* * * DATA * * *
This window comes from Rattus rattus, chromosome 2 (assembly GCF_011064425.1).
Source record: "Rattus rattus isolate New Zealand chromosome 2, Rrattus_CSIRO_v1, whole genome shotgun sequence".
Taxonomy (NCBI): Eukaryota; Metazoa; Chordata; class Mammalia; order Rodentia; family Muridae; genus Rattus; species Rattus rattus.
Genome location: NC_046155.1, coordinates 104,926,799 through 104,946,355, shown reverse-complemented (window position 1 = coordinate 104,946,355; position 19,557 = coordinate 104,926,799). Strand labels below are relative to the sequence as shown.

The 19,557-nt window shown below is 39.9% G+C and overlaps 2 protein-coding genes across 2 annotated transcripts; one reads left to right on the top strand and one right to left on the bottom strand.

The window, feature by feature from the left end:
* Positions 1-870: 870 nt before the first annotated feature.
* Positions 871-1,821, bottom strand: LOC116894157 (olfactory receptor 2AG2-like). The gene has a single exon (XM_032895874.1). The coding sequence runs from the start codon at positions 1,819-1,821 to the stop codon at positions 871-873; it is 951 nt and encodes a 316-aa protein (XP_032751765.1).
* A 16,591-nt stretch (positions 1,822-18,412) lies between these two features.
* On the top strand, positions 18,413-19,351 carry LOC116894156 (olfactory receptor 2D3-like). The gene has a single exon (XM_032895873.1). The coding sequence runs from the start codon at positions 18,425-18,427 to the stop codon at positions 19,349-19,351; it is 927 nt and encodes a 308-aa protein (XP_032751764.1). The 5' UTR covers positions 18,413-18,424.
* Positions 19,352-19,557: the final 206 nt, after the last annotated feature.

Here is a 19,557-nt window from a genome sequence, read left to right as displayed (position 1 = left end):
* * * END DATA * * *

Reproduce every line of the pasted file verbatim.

This window comes from Rattus rattus, chromosome 2 (assembly GCF_011064425.1).
Source record: "Rattus rattus isolate New Zealand chromosome 2, Rrattus_CSIRO_v1, whole genome shotgun sequence".
Taxonomy (NCBI): Eukaryota; Metazoa; Chordata; class Mammalia; order Rodentia; family Muridae; genus Rattus; species Rattus rattus.
Genome location: NC_046155.1, coordinates 104,926,799 through 104,946,355, shown reverse-complemented (window position 1 = coordinate 104,946,355; position 19,557 = coordinate 104,926,799). Strand labels below are relative to the sequence as shown.

The 19,557-nt window shown below is 39.9% G+C and overlaps 2 protein-coding genes across 2 annotated transcripts; one reads left to right on the top strand and one right to left on the bottom strand.

The window, feature by feature from the left end:
* Positions 1-870: 870 nt before the first annotated feature.
* Positions 871-1,821, bottom strand: LOC116894157 (olfactory receptor 2AG2-like). The gene has a single exon (XM_032895874.1). The coding sequence runs from the start codon at positions 1,819-1,821 to the stop codon at positions 871-873; it is 951 nt and encodes a 316-aa protein (XP_032751765.1).
* A 16,591-nt stretch (positions 1,822-18,412) lies between these two features.
* On the top strand, positions 18,413-19,351 carry LOC116894156 (olfactory receptor 2D3-like). The gene has a single exon (XM_032895873.1). The coding sequence runs from the start codon at positions 18,425-18,427 to the stop codon at positions 19,349-19,351; it is 927 nt and encodes a 308-aa protein (XP_032751764.1). The 5' UTR covers positions 18,413-18,424.
* Positions 19,352-19,557: the final 206 nt, after the last annotated feature.

Here is a 19,557-nt window from a genome sequence, read left to right as displayed (position 1 = left end):